You will have read about it in your newspaper or on the internet. In this week's issue of Nature, Japanese researchers report the creation of the first transgenic primates able to pass on a foreign gene to their offspring. The genome of marmosets -- tiny New World monkeys -- was modifed to produce a jellyfish protein that causes the animals to glow green under UV light. We can now expect marmosets to become a new model animal for transgenic medical research.
This is not the first time a jellyfish gene has been inserted into a primate genome, but it is the first time the foreign gene has been passed on to future generations. One of the sweet little creatures looks out from the cover of Nature as if it were asking, "Do you guys know what the hell you are doing?"
Which prompts me to reprise here a Globe column I wrote in 2001. I suppose I would lean more firmly to the side of animal rights if I were writing it today:
An adorable 3-month-old rhesus monkey looks out at us from the pages of the journal Science. His name is ANDi. He has, apparently, not a care in the world; a healthy little scamp who is presumably treated affectionately by his keepers.
ANDi (whose name in reverse stands for "inserted DNA") is unique. He is the first transgenic primate. He carries a gene isolated from a jellyfish that codes for a protein that causes the jellyfish to glow green. ANDi doesn't glow, but he might have. The gene transfer was a "success."
To create ANDi, biologists at the Oregon Regional Primate Research Center first modified a virus to contain the jellyfish fluorescence gene, then inserted the virus into the unfertilized eggs of rhesus monkeys. A few hours later, the eggs were injected with sperm and implanted in females.
Three healthy monkeys were born, but only one, ANDi, carries the fluorescence gene. A pair of miscarried twins also carried the gene, and, unlike ANDi, their hair follicles and toenails glowed green under UV light. It is not known if the inserted gene had anything to do with the miscarriages.
None of these techniques are new. In vitro fertilization has been used extensively even for humans, and jellyfish fluorescence genes have been inserted in plants, amphibians and mice. But ANDi's birth brings transgenic experiments closer to our own species.
What are we to make of this experiment? I am no antivivisectionist. I approve of the use of animals in medical research when there is no satisfactory alternative, and most scientists, I suppose, feel much the same. We hold the amelioration of human disease of greater value than the lives or genetic integrity of research animals.
At the same time, we have all grown more sensitive than in the past to animal rights, and to the unnecessary or frivolous use of experimental animals.
Indeed, most scientists who work with animals seem far more concerned about animal welfare than many nonscientists who would as soon whack a garden snake with a shovel as swat a mosquito, or blaze away at a white-tailed deer for sport.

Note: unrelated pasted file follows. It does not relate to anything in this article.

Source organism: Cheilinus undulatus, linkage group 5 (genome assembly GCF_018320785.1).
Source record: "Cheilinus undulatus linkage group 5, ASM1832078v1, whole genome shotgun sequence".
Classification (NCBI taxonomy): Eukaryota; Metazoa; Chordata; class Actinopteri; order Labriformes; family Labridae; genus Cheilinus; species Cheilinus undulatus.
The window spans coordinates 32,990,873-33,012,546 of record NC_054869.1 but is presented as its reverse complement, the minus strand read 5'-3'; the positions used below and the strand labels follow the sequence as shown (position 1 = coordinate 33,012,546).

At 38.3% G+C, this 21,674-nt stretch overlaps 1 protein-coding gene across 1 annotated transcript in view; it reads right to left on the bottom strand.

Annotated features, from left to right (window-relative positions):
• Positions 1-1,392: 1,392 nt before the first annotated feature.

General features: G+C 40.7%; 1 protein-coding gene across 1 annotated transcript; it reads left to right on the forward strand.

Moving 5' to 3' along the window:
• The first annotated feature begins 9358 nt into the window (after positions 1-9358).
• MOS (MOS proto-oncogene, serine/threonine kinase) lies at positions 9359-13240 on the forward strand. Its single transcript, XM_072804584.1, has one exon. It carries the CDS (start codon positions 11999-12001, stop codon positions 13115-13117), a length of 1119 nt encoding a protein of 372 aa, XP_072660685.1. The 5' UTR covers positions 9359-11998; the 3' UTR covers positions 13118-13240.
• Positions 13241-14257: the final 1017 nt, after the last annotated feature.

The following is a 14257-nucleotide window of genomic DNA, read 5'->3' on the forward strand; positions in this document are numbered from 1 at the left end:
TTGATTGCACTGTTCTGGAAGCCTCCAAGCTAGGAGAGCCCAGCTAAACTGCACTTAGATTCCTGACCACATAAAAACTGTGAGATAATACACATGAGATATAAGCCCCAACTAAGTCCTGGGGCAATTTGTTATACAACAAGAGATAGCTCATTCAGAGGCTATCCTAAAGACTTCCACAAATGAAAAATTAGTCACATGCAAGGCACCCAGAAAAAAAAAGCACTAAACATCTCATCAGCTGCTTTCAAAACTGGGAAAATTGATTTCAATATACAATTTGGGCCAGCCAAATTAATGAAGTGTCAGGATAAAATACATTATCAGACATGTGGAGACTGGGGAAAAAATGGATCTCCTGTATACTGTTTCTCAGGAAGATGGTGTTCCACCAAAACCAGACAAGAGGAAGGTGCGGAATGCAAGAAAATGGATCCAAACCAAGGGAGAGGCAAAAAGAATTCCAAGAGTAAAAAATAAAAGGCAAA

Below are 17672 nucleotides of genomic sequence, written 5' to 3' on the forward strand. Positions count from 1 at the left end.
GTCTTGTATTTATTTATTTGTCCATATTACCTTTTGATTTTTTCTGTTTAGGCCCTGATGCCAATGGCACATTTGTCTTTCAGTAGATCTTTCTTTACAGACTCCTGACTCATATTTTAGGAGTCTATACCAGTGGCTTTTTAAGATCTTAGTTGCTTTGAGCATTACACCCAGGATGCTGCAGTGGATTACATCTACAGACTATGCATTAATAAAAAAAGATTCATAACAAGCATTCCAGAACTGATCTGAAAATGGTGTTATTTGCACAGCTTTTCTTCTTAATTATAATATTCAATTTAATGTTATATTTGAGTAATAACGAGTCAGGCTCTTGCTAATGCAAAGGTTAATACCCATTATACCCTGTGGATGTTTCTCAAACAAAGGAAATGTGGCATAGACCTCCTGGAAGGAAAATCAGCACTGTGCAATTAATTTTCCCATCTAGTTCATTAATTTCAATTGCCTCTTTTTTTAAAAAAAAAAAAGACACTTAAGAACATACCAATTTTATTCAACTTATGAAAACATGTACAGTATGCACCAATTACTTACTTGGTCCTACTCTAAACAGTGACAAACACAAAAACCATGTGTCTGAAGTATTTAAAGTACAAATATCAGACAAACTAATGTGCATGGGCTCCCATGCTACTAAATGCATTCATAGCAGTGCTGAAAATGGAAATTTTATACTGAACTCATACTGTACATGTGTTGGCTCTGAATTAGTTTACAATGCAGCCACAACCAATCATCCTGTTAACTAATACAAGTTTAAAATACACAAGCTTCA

But still, here is sweet little ANDi with his big baby-doll eyes, seemingly imploring love, and who cannot feel at least a twinge of guilt that his genes are not entirely his own? And what about those miscarried twins with glowing toenails?
The staggering power of the gene manipulators calls out for a vigorous public debate on the ethics of transgenic experiments. The debate rages in public forums and on the Internet, but we are a long way from reaching consensus as a society.
Where do we go for moral guidance? The received wisdom of the world's great religions is silent about the specifics of transgenic experiments. There was no 11th Commandment on Moses' tablets that said, "Thou shalt not mess with a monkey's genes."
So how about the Golden Rule, common to many religions: Do unto others as you would have them do unto you? But the Golden Rule implies the possibility of reciprocity. How does it apply between species, when we are the only species with the power to "do unto?"
If we suddenly found ourselves on the Planet of the Apes, would we want the apes tinkering with our genes?
How do we do the moral arithmetic of animal experimentation? How do we weigh the human children afflicted with AIDS, say, against the well-being of animals used in AIDS research? How many genetically modified rhesus monkeys equals the one future child with Down's syndrome or hemophilia who might be spared that fate by transgenic primate research?
Who has the wisdom or the courage to make these determinations?
The Oregon researchers believe ANDi and his future transgenic cousins will help us understand such things as aging, neurodegenerative diseases, immunology and behavior, presumably leading to healthier, happier lives for all. And certainly few of us want to go back to the days before modern medicine, which has depended mightily in its development upon animal research.
On the other hand, I have friends, wise and good, who would deliver a resounding "No" to all transgenic research, as the tip of a wedge that will eventually open a moral chasm. They contend that the Oregon experiment does not have any immediate therapeutic application, and that disease can be ameliorated without the use of transgenic animals.
Meanwhile, ANDi's trusting eyes pose a question we dare not turn away from?
I don't know the answer to the question. I wish I had the moral certitude of those who can utter an unqualified "Yes" or "No," but I do not. In the end, I trust the collective moral goodness of my species to make the right decisions -- the dismal example of the Nazi scientists notwithstanding.